Results for
2015 Tour De France
MTN-Qhubeka Team Bus Eritrean Supporters Club
There was some Deep Stoke at the Mountain Chewbacca camp today.

2015 Tour de France: Stage 13

Click to view whole series

Distance 198.5 km Number of Steps 13,418 steps or 6.5 miles Time of Filing 3:30 AM (Daniel wrote this in our working document as “3:30 PM”, which I think should tell you something.—KEB)


We are staying at Prieuré de Las Canals outside the village of Valady in the region of France called Midi-Pyrénées and we’re getting married here tonight because oh my God it’s paradise like I think we’ve so totally died and gone to heaven and heaven is a palace in a ravine in the 17th century where the hills are alive with the sound of Monteverdi, pagan wildlife and the gurgle and burble of primeval running water. WE ARE IN AN OIL PAINTING. I’m pretty sure I can see Marie Antoinette or some other consort in big hair, pancake make-up, a bustier and a fake mole. Is it me or is France the only place in the world you can book a room for a night on the internet in a place that has it’s own medieval history outlined on a wiki page? It’s in a valley, it’s own private valley, and the valley comes with the palace or priory or whatever it is.

Today’s Objectives

Photograph the start. ✓
See the race. ✓
Photograph Phil Liggett. X
BONUS!!!!!! Greg Lemond. ✓

WIFI Details

It’s okay. It’s not great, it’s not bad. Highlights are, 1.) it’s open and does not require a password or log-in, 2.) it’s available anywhere and everywhere throughout the palace grounds, which like I said, is an entire valley. An entire valley which may or may not represent a portal into some kind of Collective Consciousness comprised of medieval works of art, especially oil paintings. So when you think about it like that… that we have wifi and can access the internet from within an oil painting, it’s actually pretty impressive.


It was a pink towel kind of day. What do I mean by that? I mean if you don’t have a pink towel to wipe sweat from your face and neck and arms, cover your neck, fashion into a French Foreign Legion hat (in combination with a baseball cap), drape across your thighs and arm while driving, soak with water and use topically to cool the surface of your skin, wipe glacé off the corners of your mouth, use as glare-proof tent when operating the menu functions of your camera, etc., you will probably suffer a heat stroke and die.

Quote of the Day

“We need to poke it, not loop it.”
-MFS Course Strategy Meeting Jargon

“We’re just like them.”
-Emiliano commenting on our tacit condonation and participation in today’s Sunflower event.

“But I’m going to look like a dick.”
-Veeral Patel commenting on Emiliano’s photo of Veeral using Moose Antler Hands to frame-up his Sunflower Patch shot in anticipation of the peloton.

“If you go by feet.”
-ASO staff being helpful and marginally ESL which is a lot more than we can say for MFS… eeeeeexcept Emiliano does speak fluent Spanish, just not French. Point is, the ASO dude’s English was adorable.

“These are the first proper sunflowers in four years.”
-Veeral Patel

“Oh yeah, usually unless you’re on a Moto it’s impossible to get a Sunflower shot.”
-Jim Fryer of Brakethrough Media

“Le canard flys en nuit.”

“Squat collapse.”
-Daniel discussing the possible effects of crouching for extended periods of time to photograph the passing peloton in today’s conditions, hallmarks of which were 120 degree asphalt, no shade, low blood pressure, dehydration and physical exertion.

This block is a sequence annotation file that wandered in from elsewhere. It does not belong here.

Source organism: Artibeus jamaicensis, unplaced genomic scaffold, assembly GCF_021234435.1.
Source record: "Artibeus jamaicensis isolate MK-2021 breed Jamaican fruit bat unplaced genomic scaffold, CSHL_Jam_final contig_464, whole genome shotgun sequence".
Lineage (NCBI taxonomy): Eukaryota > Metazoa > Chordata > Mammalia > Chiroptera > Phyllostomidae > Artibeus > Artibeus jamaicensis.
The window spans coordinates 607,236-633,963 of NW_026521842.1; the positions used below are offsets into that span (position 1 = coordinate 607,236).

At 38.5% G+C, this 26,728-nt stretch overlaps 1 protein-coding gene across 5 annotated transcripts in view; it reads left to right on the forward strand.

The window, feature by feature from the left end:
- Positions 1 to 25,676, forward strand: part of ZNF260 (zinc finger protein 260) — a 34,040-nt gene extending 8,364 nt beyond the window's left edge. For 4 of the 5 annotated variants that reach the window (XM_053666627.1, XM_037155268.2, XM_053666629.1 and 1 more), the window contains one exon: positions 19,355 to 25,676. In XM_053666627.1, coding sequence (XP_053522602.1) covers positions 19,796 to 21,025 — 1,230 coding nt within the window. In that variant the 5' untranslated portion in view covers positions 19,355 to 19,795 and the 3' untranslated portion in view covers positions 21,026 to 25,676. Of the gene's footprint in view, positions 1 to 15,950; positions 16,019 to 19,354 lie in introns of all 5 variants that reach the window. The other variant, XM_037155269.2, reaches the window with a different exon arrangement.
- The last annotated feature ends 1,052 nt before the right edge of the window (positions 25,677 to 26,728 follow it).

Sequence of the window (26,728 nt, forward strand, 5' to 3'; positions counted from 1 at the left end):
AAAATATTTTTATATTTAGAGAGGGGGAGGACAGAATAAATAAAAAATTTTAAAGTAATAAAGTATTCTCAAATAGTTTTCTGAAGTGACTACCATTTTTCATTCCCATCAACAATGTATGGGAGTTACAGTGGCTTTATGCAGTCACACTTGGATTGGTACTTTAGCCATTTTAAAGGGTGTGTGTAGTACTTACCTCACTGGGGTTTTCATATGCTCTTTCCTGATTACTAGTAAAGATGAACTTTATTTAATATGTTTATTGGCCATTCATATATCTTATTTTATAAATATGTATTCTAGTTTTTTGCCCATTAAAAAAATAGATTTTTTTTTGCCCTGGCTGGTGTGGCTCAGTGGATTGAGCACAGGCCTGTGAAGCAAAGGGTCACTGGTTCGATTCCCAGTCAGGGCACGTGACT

“I mean, don’t bring a flag to the edge of the race and refuse to wave it when they pass.”



Today was Manual for Speed’s first Tour de France Sunflower Patch. I know you won’t believe us, and why should you?, but photographing the race proximal to a Sunflower Patch was non-consensual. It happened like this:


  1. We crested a hill and BOOM, there it was, the earth had a golden floor as far as the eye could see, provided the eye focused only on the right side of the street.
  2. There were photographers everywhere. On their cars for vantage, hanging from street signs, shooting across the road into the field, shooting across the field into the road, in the field with sunflowers in the foreground, up high, down low, in fox holes, rappelling from hot air balloons, squirrel-suiting, etc.
  3. We pulled onto a road to park (leave-the-car-running-style) to photograph the golden bukkake.
  4. We did that, we discussed staying, we decided not to stay, we decided to leave immediately, we turned around and drove to the edge of the road, then, right before we could pull out, we got blocked in.
  5. First by just one guy. A Japanese photographer who we don’t know well.
  6. Emiliano publicly argued with him and eventually convinced him to move his car to let us out.
  7. Then right before he could, he himself got blocked-in by Kristof Ramon.
  8. Emiliano argued with Kristof Ramon.
  9. I had to explain to Emiliano that we were friends with Kristof Ramon.
  10. By this time the whole Patch was actively watching our Flash Performance Art.
  11. We agreed to stay and not push the Sunflower Blockade issue any further.
  12. Moments later Kristof Ramon decided to leave anyway but it was too late for us at that point.
  13. While waiting for the race to pass we discussed the Pros and Cons of this particular Sunflower Patch. The consensus is that it’s about a 7.3 as far as Sunflower Patches go. The only major drawback are the telephone poles.
  14. Jim Fryer points out that when the Sunflower Patch is lower than the road (as it was in this case) using “perspective” you can make it look like the riders are racing (or “surfing) across the tops of the Sunflowers.
  15. We also discuss the origin of the Sunflower Patch “shot.” The consensus is that Graham Watson was the first to popularize and subsequently memorialize the Sunflower Shot.